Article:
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From Wikipedia, the free encyclopedia

Byczyna
Byczyna from the Tower (5).jpg
Flag of Byczyna
Flag
Coat of arms of Byczyna
Coat of arms
Byczyna is located in Poland
Byczyna
Byczyna
Coordinates: 51°7′N 18°13′E / 51.117°N 18.217°E / 51.117; 18.217
Country Poland
VoivodeshipOpole
CountyKluczbork
GminaByczyna
First mentioned1054
Town rightsbefore 1268
Area
 • Total5.79 km2 (2.24 sq mi)
Elevation
197 m (646 ft)
Population
 (2019-06-30[1])
 • Total3,582
 • Density620/km2 (1,600/sq mi)
Time zoneUTC+1 (CET)
 • Summer (DST)UTC+2 (CEST)
Postal code
46-220
Websitehttp://www.byczyna.pl

Byczyna [bɨˈt͡ʂɨna] (Latin: Bicina, Bicinium; German: Pitschen) is a town in Kluczbork County, Opole Voivodeship, Poland, with 3,582 inhabitants (2019).

History

The town of Byczyna was first mention in 1054 when it temporarily served as the capital of the Bishopric of Wrocław. Its name is of Polish origin.[2] It was part of Poland and during its fragmentation period it was part of the duchies of Silesia, Głogów and Namysłów, before it was again under direct rule of Polish King Casimir III the Great from 1341 to 1348.[2] It was granted town rights before 1268.[3] In 1356 it passed to the Czech Crown Lands, and it soon returned under the rule of local Polish dukes of the Piast dynasty, as part of the duchies of Świdnica, Opole, Brzeg, Oleśnica, again Brzeg, Opole and finally Legnica until 1675.[2] Afterwards it was incorporated into the Habsburg-ruled Czech Kingdom. It was a border town, [4] located near Poland.

The Battle of Byczyna took place nearby between Maximilian III, Archduke of Austria, who was elected as king of Poland, and Sigismund III Vasa who also was elected as king, on January 24, 1588. Maximilian was defeated. He surrendered and went to imprisonment. The German author Gustav Freytag[5] reports in his memories about yearly border violations at Byczyna. During the Thirty Years' War the town was occupied by the Saxons in 1633 and Swedes in 1646.[2] In the 16th century, a Polish school was established, which flourished in the 17th century, and from 1657 to 1661 its rector was Byczyna-born Polish scholar and translator John Herbinius.[2]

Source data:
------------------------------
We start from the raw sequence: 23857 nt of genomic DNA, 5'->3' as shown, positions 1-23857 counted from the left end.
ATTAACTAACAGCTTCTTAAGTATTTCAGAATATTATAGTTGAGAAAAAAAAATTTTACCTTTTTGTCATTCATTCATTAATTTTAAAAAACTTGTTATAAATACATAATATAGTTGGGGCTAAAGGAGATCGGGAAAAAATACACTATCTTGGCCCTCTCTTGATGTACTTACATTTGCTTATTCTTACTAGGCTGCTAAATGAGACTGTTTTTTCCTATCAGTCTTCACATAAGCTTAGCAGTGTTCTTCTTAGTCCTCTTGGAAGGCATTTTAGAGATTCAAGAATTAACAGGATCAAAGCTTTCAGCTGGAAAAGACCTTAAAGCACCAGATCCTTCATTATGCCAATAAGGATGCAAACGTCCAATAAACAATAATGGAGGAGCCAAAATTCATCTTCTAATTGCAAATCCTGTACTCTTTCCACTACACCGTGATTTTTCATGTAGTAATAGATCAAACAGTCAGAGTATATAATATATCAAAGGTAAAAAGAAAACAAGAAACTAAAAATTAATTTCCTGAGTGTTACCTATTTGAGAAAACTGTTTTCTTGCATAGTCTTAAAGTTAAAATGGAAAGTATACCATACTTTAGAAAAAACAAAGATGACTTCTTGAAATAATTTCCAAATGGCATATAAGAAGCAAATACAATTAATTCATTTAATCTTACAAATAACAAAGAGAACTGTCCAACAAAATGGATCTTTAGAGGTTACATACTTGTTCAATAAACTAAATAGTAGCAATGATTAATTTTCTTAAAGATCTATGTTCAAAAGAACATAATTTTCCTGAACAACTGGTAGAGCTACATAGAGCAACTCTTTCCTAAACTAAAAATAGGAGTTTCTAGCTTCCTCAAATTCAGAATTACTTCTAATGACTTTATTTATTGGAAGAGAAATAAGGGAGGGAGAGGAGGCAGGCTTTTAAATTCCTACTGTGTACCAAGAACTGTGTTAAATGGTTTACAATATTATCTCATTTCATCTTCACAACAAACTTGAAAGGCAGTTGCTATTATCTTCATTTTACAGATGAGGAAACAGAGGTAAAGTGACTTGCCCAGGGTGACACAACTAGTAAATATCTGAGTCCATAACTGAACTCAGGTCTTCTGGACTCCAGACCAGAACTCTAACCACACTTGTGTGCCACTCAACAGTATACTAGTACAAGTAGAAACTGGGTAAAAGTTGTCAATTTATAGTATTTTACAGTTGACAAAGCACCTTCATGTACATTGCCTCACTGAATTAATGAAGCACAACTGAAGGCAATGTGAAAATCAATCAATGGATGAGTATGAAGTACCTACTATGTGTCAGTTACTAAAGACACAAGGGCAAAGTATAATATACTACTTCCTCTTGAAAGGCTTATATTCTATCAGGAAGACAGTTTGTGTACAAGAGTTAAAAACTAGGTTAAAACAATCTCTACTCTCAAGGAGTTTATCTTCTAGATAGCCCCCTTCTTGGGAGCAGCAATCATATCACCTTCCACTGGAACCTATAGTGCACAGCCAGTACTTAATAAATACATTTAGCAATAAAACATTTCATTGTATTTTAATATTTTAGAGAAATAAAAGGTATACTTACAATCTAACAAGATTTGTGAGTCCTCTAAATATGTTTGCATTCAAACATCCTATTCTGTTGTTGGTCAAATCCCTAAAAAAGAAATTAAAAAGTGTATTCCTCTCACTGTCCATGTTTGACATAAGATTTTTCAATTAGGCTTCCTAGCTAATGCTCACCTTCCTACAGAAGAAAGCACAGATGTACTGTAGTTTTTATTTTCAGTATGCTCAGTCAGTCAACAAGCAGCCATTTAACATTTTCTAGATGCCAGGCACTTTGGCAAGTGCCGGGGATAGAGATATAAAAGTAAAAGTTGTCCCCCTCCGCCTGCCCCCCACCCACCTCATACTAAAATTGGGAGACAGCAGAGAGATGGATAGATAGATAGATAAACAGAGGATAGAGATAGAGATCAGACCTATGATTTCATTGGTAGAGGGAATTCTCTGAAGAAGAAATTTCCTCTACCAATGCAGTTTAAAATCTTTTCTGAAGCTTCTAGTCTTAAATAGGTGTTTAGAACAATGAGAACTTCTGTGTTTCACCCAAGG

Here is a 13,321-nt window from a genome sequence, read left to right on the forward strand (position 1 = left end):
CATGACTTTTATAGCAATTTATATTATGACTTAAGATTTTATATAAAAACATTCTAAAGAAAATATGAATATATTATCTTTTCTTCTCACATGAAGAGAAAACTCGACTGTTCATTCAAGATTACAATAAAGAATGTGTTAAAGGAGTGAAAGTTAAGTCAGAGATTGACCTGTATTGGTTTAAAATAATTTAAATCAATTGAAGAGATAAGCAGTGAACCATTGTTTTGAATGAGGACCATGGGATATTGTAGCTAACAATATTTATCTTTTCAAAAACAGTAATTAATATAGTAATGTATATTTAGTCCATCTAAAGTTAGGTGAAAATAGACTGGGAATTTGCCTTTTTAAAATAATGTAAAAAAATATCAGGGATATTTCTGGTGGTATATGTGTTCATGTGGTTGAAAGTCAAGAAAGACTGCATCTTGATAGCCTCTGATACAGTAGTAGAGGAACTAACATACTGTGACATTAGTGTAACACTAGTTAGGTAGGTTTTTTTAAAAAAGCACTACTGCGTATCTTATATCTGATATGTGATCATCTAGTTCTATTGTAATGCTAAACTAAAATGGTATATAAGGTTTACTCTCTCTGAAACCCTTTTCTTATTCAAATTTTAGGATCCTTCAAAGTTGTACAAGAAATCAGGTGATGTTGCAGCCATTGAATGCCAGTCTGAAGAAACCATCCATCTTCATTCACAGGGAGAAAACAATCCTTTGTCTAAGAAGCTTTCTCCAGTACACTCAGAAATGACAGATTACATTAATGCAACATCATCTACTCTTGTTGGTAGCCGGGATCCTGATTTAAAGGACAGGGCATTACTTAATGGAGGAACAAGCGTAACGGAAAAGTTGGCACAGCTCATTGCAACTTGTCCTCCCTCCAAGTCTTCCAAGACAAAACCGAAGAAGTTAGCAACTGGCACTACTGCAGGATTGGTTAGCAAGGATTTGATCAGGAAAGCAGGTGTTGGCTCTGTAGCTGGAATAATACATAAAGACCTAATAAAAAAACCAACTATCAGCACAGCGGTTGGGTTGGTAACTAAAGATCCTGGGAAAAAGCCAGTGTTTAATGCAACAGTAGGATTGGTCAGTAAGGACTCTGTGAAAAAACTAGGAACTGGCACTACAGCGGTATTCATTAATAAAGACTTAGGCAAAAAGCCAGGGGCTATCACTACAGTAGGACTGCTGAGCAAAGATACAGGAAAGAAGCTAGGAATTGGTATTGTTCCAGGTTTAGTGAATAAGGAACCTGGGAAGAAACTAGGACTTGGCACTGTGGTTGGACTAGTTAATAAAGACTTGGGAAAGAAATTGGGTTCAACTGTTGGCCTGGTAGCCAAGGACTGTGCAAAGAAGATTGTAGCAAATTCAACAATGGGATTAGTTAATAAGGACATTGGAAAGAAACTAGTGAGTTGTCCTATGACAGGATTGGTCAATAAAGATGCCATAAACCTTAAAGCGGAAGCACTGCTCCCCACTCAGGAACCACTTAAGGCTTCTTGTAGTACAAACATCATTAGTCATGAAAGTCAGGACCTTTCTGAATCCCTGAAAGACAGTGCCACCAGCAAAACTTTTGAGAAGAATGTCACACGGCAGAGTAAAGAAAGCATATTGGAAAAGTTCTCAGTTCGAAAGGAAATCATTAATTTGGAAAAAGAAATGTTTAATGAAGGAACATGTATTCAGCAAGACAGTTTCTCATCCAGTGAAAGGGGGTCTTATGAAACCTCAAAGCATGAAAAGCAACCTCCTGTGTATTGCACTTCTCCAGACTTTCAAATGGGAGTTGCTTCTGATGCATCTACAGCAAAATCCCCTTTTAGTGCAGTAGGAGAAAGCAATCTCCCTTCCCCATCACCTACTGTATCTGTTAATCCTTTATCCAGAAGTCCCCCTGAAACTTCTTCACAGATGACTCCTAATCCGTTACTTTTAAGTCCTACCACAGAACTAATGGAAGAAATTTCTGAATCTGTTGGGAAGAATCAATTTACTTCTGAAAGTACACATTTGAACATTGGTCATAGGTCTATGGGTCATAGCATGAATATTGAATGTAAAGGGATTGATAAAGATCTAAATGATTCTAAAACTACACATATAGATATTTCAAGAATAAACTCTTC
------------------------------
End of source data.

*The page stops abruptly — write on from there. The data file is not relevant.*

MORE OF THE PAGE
After the Prussian annexation in 1742, Byczyna, under the Germanized name Pitschen, entered a period of Germanisation, and the local school slowly diminished.[2] In 1757 the town suffered the largest fire in its history.[2] Despite those circumstances, in the 19th century, the town was still largely inhabited by Poles. After World War I and the rebirth of independent Poland, Germany introduced a number of restrictions, including a state of emergency, to hinder the self-organization of local Poles.[2] In the interwar period the town remained part of Germany and, subsequently, has been affected by a recession.[2] In September 1939, Germany, invaded Poland also from Pitschen, sparking World War II.[2] After the defeat of Nazi Germany in 1945, Byczyna was finally reintegrated with Poland.

Notable people

  • Piotr of Byczyna [pl], medieval Polish writer, author or co-author of the 14th-century Polish chronicle Chronica principum Poloniae
  • Eliasz Kreczmar (von Löven), physician and astronomer, married Maria Cunitz
  • Maria Cunitz (1610–1664), astronomer, died at Pitschem
  • Jan Herbinius (1627–1679), Polish scholar and translator
  • Adam Quasius (1673–1736), theologian and Deacon at St. Elisabeth Church in Wrocław
  • Piotr Steinkeller (1799–1854), industrialist, "Polish King of Zinc", exploited local ore deposits
  • Jan Dzierżon (1811–1906), pioneering Polish apiarist, attended school in Byczyna
  • Martin Kutta (1867–1944), mathematician

Twin towns – sister cities

See twin towns of Gmina Byczyna.

Gallery

References

  1. ^ "Population. Size and structure and vital statistics in Poland by territorial divison in 2019. As of 30th June". stat.gov.pl. Statistics Poland. 2019-10-15. Retrieved 2020-02-14.
  2. ^ a b c d e f g h i j "Historia". Urząd Miejski w Byczynie (in Polish). Retrieved 13 February 2020.
  3. ^ Robert Krzysztofik, Lokacje miejskie na obszarze Polski. Dokumentacja geograficzno-historyczna, Katowice, 2007, p. 22-23 (in Polish)
  4. ^ *Pitzen, north of Kluczbork (Creitzberg) (in the Duchy of Brzeg (Ducatus Bregensis)) 1600 Silesia Map Archived 2012-07-16 at the Wayback Machine
  5. ^ Gustav Freytag in his Memories mentions border violations against Pitschen farmers

External links


This page was last edited on 21 August 2020, at 00:39
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